There are many people trying to make a difference in their community, but one young woman in Ketchikan is taking on a particularly messy problem. Here’s a story on one person’s efforts to help clean up downtown.

“We have a lot of serious issues facing this community – dwindling budgets, illegal drugs, downtown parking. But one ever-present problem is doggie doo on our downtown streets.”

That’s John Fecalman, Excrement Management Specialist for the City of Ketchikan. Fecalman says the city has been working hard to enforce pet clean-up laws, but says it is a difficult problem to tackle when the perpetrator is long gone before a citation can be issued. Fecalman says the city tries to do what it can – such as provide dog doo bags in dispensers along the waterfront and at parks – but that and other efforts often go unnoticed.

Helga Fartzenpooter

Helga Fartzenpooter

One person is trying to do something about it.

“I’m Helga Fartzenpooter, president, founder and sole member of P.O.O.P. – People Opposing Obnoxious Piles.”

Fartzenpooter combs the streets looking for dog droppings, placing brightly colored flags into each pile. She says the purpose is to draw attention to the problem as well as warn pedestrians where not to step. The flags have sayings on them such as “Thank P.O.O.P. for this warning,” “P.O.O.P. protected,” and “Don’t tread on me.” Fartzenpooter says she’s tried to recruit others to the cause, but so far has been unsuccessful.

“Most people just don’t appreciate P.O.O.P. They support the idea…I think…but they just don’t want to get down and dirty and do something about it,” she said.

News TileFartzenpooter almost has a sixth sense or radar when it comes to spotting piles. Some are located at the edges of benches or under them, while others are in muddy areas. I spent an afternoon with her observing her work.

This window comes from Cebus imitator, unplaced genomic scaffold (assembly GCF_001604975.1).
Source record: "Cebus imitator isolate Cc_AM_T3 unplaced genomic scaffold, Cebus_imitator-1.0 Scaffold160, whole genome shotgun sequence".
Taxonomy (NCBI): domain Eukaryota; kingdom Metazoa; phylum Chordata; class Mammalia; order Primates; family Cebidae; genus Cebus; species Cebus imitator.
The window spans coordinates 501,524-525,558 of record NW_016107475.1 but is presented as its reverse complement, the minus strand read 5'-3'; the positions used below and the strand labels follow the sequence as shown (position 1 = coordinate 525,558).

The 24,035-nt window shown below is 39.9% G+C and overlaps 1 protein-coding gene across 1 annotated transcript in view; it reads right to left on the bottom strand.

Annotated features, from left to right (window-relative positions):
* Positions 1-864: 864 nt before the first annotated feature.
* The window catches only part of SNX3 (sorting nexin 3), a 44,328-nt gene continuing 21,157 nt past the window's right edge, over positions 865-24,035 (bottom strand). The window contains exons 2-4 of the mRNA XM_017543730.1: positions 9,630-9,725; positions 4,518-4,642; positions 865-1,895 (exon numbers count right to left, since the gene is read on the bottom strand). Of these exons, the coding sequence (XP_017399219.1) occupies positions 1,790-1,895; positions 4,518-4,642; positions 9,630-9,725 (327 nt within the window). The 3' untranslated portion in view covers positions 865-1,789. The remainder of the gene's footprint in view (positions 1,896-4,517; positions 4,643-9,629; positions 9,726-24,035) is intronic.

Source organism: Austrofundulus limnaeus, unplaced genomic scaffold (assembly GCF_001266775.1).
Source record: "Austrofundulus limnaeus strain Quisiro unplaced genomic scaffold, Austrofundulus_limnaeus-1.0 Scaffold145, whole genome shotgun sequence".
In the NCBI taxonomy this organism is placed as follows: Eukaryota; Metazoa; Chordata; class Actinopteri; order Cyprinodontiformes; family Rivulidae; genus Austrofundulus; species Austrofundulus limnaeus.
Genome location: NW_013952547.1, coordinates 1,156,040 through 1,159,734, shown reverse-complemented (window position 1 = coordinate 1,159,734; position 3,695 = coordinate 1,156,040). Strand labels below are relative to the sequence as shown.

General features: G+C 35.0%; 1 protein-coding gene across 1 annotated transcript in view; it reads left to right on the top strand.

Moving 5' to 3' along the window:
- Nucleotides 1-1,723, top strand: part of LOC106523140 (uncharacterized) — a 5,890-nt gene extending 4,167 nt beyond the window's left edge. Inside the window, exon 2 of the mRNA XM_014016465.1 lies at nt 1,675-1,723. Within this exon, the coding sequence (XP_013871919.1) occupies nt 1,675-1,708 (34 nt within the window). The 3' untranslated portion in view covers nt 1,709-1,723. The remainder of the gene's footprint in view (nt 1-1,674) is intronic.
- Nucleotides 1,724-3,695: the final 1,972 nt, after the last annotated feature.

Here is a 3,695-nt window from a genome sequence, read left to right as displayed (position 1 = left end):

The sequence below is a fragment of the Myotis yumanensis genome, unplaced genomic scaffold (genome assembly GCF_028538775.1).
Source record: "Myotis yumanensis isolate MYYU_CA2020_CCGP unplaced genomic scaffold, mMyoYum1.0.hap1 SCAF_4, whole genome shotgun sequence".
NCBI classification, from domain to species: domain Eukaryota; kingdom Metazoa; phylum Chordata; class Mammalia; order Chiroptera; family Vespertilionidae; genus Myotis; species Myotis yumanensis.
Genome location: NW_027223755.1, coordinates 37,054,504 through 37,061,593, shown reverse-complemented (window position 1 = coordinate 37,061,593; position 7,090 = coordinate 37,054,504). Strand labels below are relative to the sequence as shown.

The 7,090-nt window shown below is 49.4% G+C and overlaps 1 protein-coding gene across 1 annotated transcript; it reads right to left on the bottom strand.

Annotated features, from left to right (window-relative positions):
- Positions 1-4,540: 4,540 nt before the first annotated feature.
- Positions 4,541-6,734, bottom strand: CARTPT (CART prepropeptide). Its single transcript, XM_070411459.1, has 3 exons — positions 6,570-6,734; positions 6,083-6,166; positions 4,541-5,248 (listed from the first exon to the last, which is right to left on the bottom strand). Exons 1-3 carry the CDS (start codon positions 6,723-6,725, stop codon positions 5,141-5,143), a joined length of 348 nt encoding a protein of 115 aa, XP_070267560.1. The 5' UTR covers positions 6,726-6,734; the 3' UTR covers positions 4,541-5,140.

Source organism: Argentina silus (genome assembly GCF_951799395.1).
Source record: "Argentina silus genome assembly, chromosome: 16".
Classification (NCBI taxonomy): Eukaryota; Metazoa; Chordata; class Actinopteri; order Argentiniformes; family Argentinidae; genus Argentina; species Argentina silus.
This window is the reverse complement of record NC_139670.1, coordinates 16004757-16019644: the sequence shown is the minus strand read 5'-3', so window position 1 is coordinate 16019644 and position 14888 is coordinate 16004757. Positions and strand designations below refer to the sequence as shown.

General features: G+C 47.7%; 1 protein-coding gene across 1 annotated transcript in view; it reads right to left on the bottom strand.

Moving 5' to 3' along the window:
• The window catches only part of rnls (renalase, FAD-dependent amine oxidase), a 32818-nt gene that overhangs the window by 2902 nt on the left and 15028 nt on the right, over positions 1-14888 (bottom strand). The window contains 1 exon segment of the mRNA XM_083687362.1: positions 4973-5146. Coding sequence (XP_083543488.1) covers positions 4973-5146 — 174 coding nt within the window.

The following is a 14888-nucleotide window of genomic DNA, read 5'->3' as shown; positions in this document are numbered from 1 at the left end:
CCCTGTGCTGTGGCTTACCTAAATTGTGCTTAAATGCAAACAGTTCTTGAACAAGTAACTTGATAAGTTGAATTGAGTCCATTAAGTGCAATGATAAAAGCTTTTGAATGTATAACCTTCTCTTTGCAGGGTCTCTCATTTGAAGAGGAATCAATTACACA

“Oh! This is an especially messy one. What were you feeding your dog?” … “Hey! Hey you! I hope you plan on cleaning that up …Thank you!”

Fartzenpooter places P.O.O.P warning flags.

Fartzenpooter places P.O.O.P warning flags.

Fartzenpooter had already placed at least 30 warning flags when Police Sergeant Eric Branson approached us.

“Excuse me ma’am. I’ll have to ask you to stop doing that,” Branson said.

“Doing what?” replied Fartzenpooter.

“I’m sorry ma’am but you can’t place objects in the street. It’s a citable offence,” he said.

“Are you kidding me?” she asked.

“No ma’am,” Branson replied.

“Well that’s…Kot! Stuhl! Fiedelbogen!” she exclaimed.  (Note: these are German terms for feces and fiddlesticks).

“Yes, I can see that ma’am, but you still can’t put little flags in it. That would be littering. You’ll need to remove them,” Branson said.

A group of runners benefits from P.O.O.P.'s efforts.

A group of runners benefits from P.O.O.P.’s efforts.

Looking dejected and disappointed, Fartzenpooter reluctantly removed the flags from her day’s work. But she says she’s not giving up.

“This is not the end of P.O.O.P.!”

Happy April Fools Day!

Thank you to Megan Petersen, Kyle G. Bailey and City Mayor Lew Williams III for helping with this story. Though this story was done in fun, Mayor Williams says this is a real problem in the city and asks dog owners to please clean up after their pets.